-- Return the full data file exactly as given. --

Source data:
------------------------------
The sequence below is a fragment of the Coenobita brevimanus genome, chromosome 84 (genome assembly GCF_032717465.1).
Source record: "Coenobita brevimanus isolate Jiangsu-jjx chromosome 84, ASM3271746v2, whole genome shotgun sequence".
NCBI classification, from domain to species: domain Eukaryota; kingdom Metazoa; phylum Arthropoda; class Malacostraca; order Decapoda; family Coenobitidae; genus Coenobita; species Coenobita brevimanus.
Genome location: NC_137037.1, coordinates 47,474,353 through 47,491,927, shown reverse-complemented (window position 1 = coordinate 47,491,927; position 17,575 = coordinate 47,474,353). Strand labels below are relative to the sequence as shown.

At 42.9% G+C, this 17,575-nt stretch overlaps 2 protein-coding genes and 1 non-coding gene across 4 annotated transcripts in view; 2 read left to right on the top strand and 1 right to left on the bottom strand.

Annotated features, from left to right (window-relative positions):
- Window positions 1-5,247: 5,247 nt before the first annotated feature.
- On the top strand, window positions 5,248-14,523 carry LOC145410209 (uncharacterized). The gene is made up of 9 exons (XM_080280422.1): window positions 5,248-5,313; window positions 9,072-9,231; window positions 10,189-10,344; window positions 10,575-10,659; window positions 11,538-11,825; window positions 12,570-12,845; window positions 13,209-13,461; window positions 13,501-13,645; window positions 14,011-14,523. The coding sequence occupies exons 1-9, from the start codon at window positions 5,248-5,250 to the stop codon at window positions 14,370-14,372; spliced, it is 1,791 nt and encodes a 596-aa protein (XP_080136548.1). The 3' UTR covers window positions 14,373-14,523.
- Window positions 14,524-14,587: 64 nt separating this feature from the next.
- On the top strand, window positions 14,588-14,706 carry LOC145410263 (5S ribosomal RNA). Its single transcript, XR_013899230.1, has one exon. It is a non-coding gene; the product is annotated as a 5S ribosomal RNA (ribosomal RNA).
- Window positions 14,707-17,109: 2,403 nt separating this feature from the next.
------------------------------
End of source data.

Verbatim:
The sequence below is a fragment of the Coenobita brevimanus genome, chromosome 84 (genome assembly GCF_032717465.1).
Source record: "Coenobita brevimanus isolate Jiangsu-jjx chromosome 84, ASM3271746v2, whole genome shotgun sequence".
NCBI classification, from domain to species: domain Eukaryota; kingdom Metazoa; phylum Arthropoda; class Malacostraca; order Decapoda; family Coenobitidae; genus Coenobita; species Coenobita brevimanus.
Genome location: NC_137037.1, coordinates 47,474,353 through 47,491,927, shown reverse-complemented (window position 1 = coordinate 47,491,927; position 17,575 = coordinate 47,474,353). Strand labels below are relative to the sequence as shown.

At 42.9% G+C, this 17,575-nt stretch overlaps 2 protein-coding genes and 1 non-coding gene across 4 annotated transcripts in view; 2 read left to right on the top strand and 1 right to left on the bottom strand.

Annotated features, from left to right (window-relative positions):
- Window positions 1-5,247: 5,247 nt before the first annotated feature.
- On the top strand, window positions 5,248-14,523 carry LOC145410209 (uncharacterized). The gene is made up of 9 exons (XM_080280422.1): window positions 5,248-5,313; window positions 9,072-9,231; window positions 10,189-10,344; window positions 10,575-10,659; window positions 11,538-11,825; window positions 12,570-12,845; window positions 13,209-13,461; window positions 13,501-13,645; window positions 14,011-14,523. The coding sequence occupies exons 1-9, from the start codon at window positions 5,248-5,250 to the stop codon at window positions 14,370-14,372; spliced, it is 1,791 nt and encodes a 596-aa protein (XP_080136548.1). The 3' UTR covers window positions 14,373-14,523.
- Window positions 14,524-14,587: 64 nt separating this feature from the next.
- On the top strand, window positions 14,588-14,706 carry LOC145410263 (5S ribosomal RNA). Its single transcript, XR_013899230.1, has one exon. It is a non-coding gene; the product is annotated as a 5S ribosomal RNA (ribosomal RNA).
- Window positions 14,707-17,109: 2,403 nt separating this feature from the next.